When I accepted my internship here in Berlin I actually didn’t really think about that I didn’t know any German at all. But I actually didn’t really care since I know that it has been quite easy for me to learn languages before. I already know Swedish, Spanish, and English. I also studied French in school for five years, but kind of forgot the language when I started with my Spanish. The Swedish language is also very similar to other Scandinavian languages and since I lived in Denmark together with a Norwegian girl for three years I also got these languages “for free”. So I thought – German wouldn’t be a problem to learn.
When I had been in Berlin for three weeks I started to search for language schools and soon realized that there are so many in this city. For me it was also important that the course was in the evening and not every day. I didn’t go to Berlin only for working and studying. So I started to look for a language school that could offer this kind of course, and that also was located near where I live, in Prenzlauer Berg. When going by the metro I saw ads for this school called Logo! and that was located at Schönhauser Allee, which is only one station from where I currently live. Before applying for the school however, I also investigated one at Frankfurter Allee called Sprachenatelier Berlin that I had read about online.
After visiting the two school I decided that Logo! Sprachenschule was more what I was looking for. It seemed to be more structured, and weren’t full of so many language students. They could also offer me a beginners course at 5.45 p.m. which would suit me perfect since my work normally finishes at 5. The groups are small (we are 5 people) and the teacher really good. She is from Austria but really good at teaching and I like the book we use a lot: Tangram 1. We used the most basic book since I never studied German before. So it is a German course for beginners. For a Swedish person German is quite easy to learn I would say, at least in the beginning. The words are so similar and the prononciation as well. However, two weeks ago we started with German grammar, which I would say is really hard for Swedes as well. I also realized that I really should start to study more if I ever want to follow what we’re doing in class.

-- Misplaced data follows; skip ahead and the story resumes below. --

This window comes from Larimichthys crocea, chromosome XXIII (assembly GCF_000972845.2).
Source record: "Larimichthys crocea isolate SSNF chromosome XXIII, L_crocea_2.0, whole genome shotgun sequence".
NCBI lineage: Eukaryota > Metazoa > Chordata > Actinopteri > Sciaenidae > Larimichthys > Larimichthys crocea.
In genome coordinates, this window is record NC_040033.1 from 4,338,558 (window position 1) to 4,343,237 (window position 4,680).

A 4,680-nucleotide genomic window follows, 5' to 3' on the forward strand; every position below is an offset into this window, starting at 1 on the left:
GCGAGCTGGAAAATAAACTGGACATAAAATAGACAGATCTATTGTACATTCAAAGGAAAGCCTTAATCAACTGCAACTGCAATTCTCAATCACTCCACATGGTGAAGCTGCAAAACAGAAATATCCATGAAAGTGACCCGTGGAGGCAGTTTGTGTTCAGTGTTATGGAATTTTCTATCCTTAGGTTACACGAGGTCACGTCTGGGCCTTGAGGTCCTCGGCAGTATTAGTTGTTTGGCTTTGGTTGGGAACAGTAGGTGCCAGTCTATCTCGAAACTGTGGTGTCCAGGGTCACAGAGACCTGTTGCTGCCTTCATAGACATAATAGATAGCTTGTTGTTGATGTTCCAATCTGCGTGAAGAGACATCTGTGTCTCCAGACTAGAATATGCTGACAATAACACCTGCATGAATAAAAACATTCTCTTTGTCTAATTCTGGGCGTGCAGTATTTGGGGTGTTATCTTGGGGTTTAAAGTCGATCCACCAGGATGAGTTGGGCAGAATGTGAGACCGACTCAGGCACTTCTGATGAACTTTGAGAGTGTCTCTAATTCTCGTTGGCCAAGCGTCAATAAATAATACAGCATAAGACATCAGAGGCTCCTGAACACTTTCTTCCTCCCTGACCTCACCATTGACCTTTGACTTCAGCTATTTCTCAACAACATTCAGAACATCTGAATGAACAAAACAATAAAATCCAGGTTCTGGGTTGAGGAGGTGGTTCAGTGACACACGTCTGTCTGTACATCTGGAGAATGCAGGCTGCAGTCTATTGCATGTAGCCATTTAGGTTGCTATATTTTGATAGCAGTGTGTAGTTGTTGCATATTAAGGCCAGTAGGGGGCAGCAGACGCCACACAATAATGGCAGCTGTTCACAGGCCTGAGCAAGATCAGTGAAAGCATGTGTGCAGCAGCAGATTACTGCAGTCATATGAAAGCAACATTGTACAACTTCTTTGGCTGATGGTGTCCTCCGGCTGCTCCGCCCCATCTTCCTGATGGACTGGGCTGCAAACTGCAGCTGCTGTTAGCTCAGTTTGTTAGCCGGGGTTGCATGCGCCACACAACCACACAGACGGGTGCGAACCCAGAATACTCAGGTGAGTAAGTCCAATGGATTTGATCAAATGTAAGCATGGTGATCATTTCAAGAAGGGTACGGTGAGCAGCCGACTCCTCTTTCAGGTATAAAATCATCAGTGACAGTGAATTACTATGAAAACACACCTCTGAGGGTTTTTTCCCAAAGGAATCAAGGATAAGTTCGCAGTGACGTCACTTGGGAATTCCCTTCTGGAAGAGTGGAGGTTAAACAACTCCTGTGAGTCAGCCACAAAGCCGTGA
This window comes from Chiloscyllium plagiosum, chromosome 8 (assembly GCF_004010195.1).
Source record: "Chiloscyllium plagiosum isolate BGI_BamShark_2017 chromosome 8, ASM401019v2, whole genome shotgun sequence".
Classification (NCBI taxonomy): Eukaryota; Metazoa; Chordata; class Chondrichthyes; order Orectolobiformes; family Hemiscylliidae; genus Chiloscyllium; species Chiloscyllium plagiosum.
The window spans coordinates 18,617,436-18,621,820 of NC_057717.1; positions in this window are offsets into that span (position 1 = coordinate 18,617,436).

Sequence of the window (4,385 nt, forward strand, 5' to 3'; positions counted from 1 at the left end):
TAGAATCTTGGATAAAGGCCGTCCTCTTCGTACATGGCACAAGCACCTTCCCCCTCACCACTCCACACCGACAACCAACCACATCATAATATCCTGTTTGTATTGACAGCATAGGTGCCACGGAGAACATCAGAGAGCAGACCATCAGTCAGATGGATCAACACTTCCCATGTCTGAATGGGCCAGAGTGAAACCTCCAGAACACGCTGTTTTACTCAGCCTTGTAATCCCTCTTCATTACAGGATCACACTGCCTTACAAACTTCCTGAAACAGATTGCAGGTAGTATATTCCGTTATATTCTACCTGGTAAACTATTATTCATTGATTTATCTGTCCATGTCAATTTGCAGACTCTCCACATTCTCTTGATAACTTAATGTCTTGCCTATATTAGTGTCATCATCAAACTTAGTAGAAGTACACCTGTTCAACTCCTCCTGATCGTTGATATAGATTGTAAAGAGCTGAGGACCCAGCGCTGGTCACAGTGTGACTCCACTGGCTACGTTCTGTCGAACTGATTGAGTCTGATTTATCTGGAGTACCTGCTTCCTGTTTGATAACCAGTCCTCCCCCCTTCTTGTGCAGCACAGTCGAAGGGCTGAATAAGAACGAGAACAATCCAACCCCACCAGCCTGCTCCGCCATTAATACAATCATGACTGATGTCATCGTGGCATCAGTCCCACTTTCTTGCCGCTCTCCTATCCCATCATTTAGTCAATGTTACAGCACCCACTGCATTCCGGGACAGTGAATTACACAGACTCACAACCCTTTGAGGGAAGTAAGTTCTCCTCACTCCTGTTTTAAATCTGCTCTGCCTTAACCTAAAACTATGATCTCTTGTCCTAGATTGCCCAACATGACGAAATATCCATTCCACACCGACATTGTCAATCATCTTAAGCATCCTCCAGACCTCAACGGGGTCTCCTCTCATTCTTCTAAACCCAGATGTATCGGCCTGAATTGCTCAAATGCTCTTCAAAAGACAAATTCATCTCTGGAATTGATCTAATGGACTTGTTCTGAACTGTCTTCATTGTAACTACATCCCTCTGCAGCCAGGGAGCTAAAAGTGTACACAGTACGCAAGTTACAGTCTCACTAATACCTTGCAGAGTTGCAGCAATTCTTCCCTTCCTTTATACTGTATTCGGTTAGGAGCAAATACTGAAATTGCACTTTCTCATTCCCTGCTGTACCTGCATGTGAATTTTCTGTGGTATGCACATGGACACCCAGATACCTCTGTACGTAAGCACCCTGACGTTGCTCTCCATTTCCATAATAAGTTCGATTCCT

But I like languages; they are often very logical and often you just have to learn the system, even though the “German system” seems kind of hopeless at the moment. There are just too many rules, and it feels like the people that “created” the rules really thought too much. I don’t think I will become fluent in German ever, but still it is nice to just be able to order a coffee, to ask for the right size in the shop or to have a normal conversation with people (ask how they are, what their name is etc.) And then it is also cool to be able to say that I know 7 languages ;-)